The competition in Boxing is so high that to most prizefighters being a contender to the world title is already an achievement in itself. Some even retire contented with that attainment for the rest of their lives. So when a boxer is given a rare second chance to get a crack at the title after a failed first attempt common sense would tell any follower of the sport that vital lessons must have already been learned from the first time around and that necessary adjustments in approach and measures have already been effected. When Manny Pacquiao’s adviser, Michael Koncz, arrived in Puerto Rico he said sternly that nobody gave them a chance to win. To most observers it seemed like something indeed was revving up behind those words and to see Bernabe Concepcion looking so confident and relaxed coming into the arena and up in the ring when the ring announcer echoed his name that must have hyped up the crowd, supporter or opposition, ‘cause it always feels good to watch a live fight, if you looked at it at that angle you would have expected something different; that maybe a secret fight plan was about to be unveiled to shock the world. In fact, it was Lopez who looked more tense and eager to get down to business, sweating all over like he was the challenger to Concepcion's title while the latter was all smiles.
Whatever made the challenger to the world title, Bernabe Concepcion, look so confident coming into this fight I have to wonder. Right now, I’m sure a lot of fans are puzzled too. Whatever it was, a sound game plan did not seem to be one of it. Right at the very outset Concepcion seemed his old self as if you were watching a continuation of his previous fights. He came in moving forward flatfooted as I said he would in my pre-fight article, looking for a brawl. He was one dimensional right from the start and instead of tactically avoiding the power which Lopez is infamous for to his opponents and which has made him the boxer he is today, Concepcion kept coming forward to meet the storm, and stormy it became indeed as he was staggered almost instantly as they mixed it up in the middle of the ring. One has to say that should have been the cue to stay away and change technique. Yet instead of making adjustments to an obviously wrong approach he decided once more to go at it, moving forward once again, marching into the Lopez maelstrom as if he was sucked into it and got pummeled again so badly to nobody's surprise, yet this time he was not merely dazed but knocked down. You had to wonder what was going through his mind at that very moment with both his knees and gloves touching the canvas. Unfortunately, my predictions were gradually becoming a reality and the only surprise in this whole showdown was how Bernabe managed, probably out of survival instinct, to floor Juan Manuel with one hook to the head to end the first round. Impressive power for Concepcion, I give him that.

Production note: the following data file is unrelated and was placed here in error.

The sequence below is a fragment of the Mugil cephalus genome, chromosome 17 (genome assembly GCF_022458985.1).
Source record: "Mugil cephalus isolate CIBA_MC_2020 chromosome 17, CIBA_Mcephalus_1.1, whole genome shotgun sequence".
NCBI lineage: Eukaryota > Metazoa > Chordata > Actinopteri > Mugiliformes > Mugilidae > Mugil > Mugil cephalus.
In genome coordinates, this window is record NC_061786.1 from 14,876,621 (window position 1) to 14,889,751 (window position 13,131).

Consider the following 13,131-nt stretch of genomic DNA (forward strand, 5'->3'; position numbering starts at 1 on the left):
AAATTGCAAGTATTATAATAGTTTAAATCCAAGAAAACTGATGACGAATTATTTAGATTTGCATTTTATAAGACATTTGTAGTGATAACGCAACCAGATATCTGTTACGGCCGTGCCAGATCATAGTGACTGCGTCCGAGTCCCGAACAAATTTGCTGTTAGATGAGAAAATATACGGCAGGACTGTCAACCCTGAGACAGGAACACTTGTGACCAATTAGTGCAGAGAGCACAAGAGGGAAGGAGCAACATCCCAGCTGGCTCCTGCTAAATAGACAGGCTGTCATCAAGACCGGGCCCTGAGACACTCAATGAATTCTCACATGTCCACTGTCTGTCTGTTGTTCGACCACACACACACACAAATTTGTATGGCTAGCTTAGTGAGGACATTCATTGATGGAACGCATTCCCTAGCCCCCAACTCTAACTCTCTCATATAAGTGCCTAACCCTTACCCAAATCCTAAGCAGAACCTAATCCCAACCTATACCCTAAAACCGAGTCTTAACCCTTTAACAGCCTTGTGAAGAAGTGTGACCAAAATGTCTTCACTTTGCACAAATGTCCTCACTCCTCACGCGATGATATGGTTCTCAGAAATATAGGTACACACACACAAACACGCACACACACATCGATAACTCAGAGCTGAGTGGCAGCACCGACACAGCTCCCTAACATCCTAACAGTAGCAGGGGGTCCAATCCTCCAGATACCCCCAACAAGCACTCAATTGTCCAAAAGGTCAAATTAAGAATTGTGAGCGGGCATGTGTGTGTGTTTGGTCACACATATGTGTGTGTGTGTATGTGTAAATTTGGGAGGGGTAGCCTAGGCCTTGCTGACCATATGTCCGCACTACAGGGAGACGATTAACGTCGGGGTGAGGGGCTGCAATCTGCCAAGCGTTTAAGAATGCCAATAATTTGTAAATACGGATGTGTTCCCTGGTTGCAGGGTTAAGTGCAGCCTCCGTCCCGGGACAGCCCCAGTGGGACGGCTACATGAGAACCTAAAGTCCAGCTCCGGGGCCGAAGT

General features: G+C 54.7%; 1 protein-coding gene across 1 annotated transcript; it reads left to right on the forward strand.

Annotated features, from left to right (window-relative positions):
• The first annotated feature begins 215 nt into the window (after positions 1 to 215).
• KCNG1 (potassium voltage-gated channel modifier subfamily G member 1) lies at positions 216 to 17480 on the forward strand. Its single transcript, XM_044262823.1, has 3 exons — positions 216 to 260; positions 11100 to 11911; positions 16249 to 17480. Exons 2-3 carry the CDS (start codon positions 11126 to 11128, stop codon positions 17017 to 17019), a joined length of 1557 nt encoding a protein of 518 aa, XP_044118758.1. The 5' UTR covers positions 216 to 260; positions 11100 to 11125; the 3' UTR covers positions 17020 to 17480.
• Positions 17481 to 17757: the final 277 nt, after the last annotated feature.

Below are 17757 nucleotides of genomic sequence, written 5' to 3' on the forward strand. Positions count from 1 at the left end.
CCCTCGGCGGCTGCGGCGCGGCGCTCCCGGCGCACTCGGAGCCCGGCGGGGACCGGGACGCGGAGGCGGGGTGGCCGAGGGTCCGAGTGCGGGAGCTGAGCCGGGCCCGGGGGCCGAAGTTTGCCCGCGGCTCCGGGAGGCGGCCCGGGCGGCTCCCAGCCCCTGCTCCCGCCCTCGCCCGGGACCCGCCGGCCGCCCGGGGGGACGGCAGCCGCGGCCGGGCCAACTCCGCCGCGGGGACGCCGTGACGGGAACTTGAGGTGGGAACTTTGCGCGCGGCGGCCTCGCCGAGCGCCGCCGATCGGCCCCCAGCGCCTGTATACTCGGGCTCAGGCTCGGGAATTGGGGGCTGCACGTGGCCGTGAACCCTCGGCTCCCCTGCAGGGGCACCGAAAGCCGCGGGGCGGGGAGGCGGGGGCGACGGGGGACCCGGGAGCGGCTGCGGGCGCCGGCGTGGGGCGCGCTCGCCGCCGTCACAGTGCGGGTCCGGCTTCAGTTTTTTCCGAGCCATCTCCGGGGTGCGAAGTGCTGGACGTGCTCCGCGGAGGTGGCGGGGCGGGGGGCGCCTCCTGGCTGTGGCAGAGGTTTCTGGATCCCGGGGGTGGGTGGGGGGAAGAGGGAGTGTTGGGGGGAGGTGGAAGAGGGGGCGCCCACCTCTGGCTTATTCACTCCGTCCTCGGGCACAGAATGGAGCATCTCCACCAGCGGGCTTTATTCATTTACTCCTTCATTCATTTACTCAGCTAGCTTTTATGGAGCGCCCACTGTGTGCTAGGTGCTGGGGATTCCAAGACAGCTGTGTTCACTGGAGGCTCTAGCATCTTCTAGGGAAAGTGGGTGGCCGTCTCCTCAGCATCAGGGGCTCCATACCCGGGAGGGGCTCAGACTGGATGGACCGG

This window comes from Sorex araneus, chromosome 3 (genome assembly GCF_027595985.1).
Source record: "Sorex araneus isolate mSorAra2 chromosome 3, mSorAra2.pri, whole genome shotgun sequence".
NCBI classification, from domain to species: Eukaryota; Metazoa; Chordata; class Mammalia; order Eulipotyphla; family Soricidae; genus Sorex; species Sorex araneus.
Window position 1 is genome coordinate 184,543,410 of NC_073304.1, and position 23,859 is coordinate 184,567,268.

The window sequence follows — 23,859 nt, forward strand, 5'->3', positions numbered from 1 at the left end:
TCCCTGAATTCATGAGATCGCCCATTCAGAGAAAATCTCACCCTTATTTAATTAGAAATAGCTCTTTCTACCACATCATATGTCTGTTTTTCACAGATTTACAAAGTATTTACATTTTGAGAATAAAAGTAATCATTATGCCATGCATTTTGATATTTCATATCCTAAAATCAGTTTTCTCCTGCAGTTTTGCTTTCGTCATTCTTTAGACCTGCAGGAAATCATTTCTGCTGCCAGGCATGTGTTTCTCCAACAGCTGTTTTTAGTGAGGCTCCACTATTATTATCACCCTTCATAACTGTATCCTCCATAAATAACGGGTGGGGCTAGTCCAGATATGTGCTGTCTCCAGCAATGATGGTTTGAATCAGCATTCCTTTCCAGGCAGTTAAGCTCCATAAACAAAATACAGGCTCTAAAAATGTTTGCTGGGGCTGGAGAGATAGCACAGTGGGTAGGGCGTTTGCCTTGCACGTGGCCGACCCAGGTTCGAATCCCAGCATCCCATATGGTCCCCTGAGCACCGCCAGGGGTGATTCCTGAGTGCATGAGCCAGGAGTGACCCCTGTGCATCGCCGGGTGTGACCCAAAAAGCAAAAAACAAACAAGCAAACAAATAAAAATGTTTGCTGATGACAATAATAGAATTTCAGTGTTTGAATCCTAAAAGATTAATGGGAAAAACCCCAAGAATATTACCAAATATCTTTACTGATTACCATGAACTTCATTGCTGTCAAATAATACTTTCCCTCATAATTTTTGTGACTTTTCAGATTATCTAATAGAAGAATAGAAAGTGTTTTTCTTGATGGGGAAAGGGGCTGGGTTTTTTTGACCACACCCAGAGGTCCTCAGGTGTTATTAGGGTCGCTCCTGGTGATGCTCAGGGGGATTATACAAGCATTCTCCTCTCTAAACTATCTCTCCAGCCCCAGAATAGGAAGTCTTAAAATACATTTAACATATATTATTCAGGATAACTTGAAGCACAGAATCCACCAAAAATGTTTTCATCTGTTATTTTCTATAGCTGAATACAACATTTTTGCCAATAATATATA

If a cue is what you need to come in or out, to go on offense or veer away, or, make any modifications to your overall game plan, that hook must have been Concepcion's telling sign. Since the second round started, after he blasted Lopez down to the canvas it seemed like all he had in mind for a plan was to land that one-punch wonder, hoping an all powerful punch would make a repeat of taking down the dynamic Lopez, who already appeared to have fully recovered from the first round knockdown. I remain befuddled greatly up to this hour by what Buboy, a protégé of four-time Trainer of the Year awardee, Freddie Roach had to say after that awful first round to motivate his ward 'cause the second turned out even worse. What makes it worse, you see, is when you know you've been doing something wrong, you know for a fact that something's amiss in your strategy and yet you continue to do it, and this time he kept marching forward still, looking for that one punch to knock the Puerto Rican out. He was impatient as I expected him to be. At one point into the second round I had to cover my face with my hands in exasperation as he kept throwing desperate wallops which were so wide it could have been as wide as my grandfather's antique table from World War II. And like that Great War, the rest of the second round for Concepcion was history.
Juan Manuel's power is no secret. In fact, that has always been the trademark of all his fights and this offensive weapon has elevated him to the boxer he is today. No, it's not skill or killer hand speed or ring savvy. There is no doubt whatsoever in everyone's mind that punching power separates this man from his peers. So don't start by saying he was the stronger man in the ring today. We know that. We just came in with the wrong, if not elementary, one dimensional strategy, or was it probably just a bad execution of a good impending fight plan. And while Pinoy boxer Bernabe Concepcion is still 22 years young, his boxing career hangs in the balance on how he learns from his mistakes and his ability to adapt to adversity.